Bank: ‘Legally required to lend if qualified’
Wayne Thompson, a communications consultant for Wells Fargo, wrote that Wells Fargo is not the lead bank on the project, but is one of 17 banks that have loaned money to the developers of the pipeline. “The company is lending $120 million — 4.8 percent of the total financing — to the project’s $2.5-billion credit facility,” Thompson wrote. “The additional $1.28 billion required for the project is being funded by the pipeline’s owners.”
Regarding Wells Fargo’s loans to the pipeline developers, Bart Schouest of Wells Fargo’s Energy Corporate Banking Group was quoted on the bank’s website as stating that the bank “is legally obligated to satisfy the requirements as a lender if all conditions of the credit agreement are met.”
Thompson pointed out Wells Fargo’s record as a lender to clean energy and Indian country.
Since 2012, the company has invested more than $52 billion in environmentally sustainable businesses, he wrote, and in 2015, projects owned in whole or part by the company produced 10 percent of all solar photovoltaic and wind energy generated in the U.S.
“At the same time, multiple Wells Fargo banking units also have been serving Native American tribes for more than 50 years … To date, Wells Fargo has loaned $2 billion to tribal entities, and made $44 million in tax credit investments, including financing Low Income Housing Tax Credit projects in nine states and sponsoring Affordable Housing Plan subsidies for tribal housing projects. Since 2013, Wells Fargo has also provided more than $11 million to tribal nonprofit organizations, and in 2016 announced a three-year, $3 million educational grant to benefit students from both federally and state-recognized tribes.”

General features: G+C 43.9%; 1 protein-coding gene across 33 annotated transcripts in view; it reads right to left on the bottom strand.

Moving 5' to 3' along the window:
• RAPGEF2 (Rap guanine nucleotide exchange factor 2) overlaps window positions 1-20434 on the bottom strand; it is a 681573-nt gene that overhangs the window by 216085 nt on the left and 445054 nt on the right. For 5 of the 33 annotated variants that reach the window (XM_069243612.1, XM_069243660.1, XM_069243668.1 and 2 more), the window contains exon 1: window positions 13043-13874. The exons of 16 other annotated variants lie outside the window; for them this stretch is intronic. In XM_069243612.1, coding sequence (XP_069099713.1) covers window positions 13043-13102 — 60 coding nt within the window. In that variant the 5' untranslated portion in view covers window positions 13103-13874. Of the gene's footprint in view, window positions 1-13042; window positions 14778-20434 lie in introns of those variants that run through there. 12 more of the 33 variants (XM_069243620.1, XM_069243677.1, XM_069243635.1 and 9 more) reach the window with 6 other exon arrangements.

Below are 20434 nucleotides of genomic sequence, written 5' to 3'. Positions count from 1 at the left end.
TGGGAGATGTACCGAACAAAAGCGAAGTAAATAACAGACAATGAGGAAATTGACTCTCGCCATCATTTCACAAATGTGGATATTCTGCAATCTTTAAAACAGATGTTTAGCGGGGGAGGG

Leading to the Seattle Divestment: ‘Deplorable banking practices’
Councilmember Juarez said before the vote that the Dakota Access Pipeline was only one reason for the Seattle divestment.
She said Wells Fargo employees’ creation of unauthorized bank and credit card accounts in customers’ names, for which the bank received unwarranted fees so they could hit sales target, betrayed the trust of Seattle taxpayers.
“From the beginning, Wells Fargo employees have willfully and deceptively left many of their customers with poor credit scores and miniscule bank accounts — some of the very same people we were elected to represent,” Juarez said following the Seattle divestment, adding, “The City must trust the practices and integrity of the institutions that handle our public funds.”
Wells Fargo fired 5,300 employees for enrolling customers in online banking services without authorization, and CEO John Stumpf resigned. But he did so with a full wallet. According to Fortune magazine, Stumpf owned 2.4 million shares in the company worth $109.9 million, had $19.9 million in his pension account, and was entitled to $4.4 million in deferred compensation.
In October, the city cancelled a $100 million bond with Wells Fargo. With the February 7 Seattle divestment, Juarez said, “we can put our trust in a new institution with whom we do business and hope that other cities will follow suit and show Wells Fargo, and other socially irresponsible banks, the door.”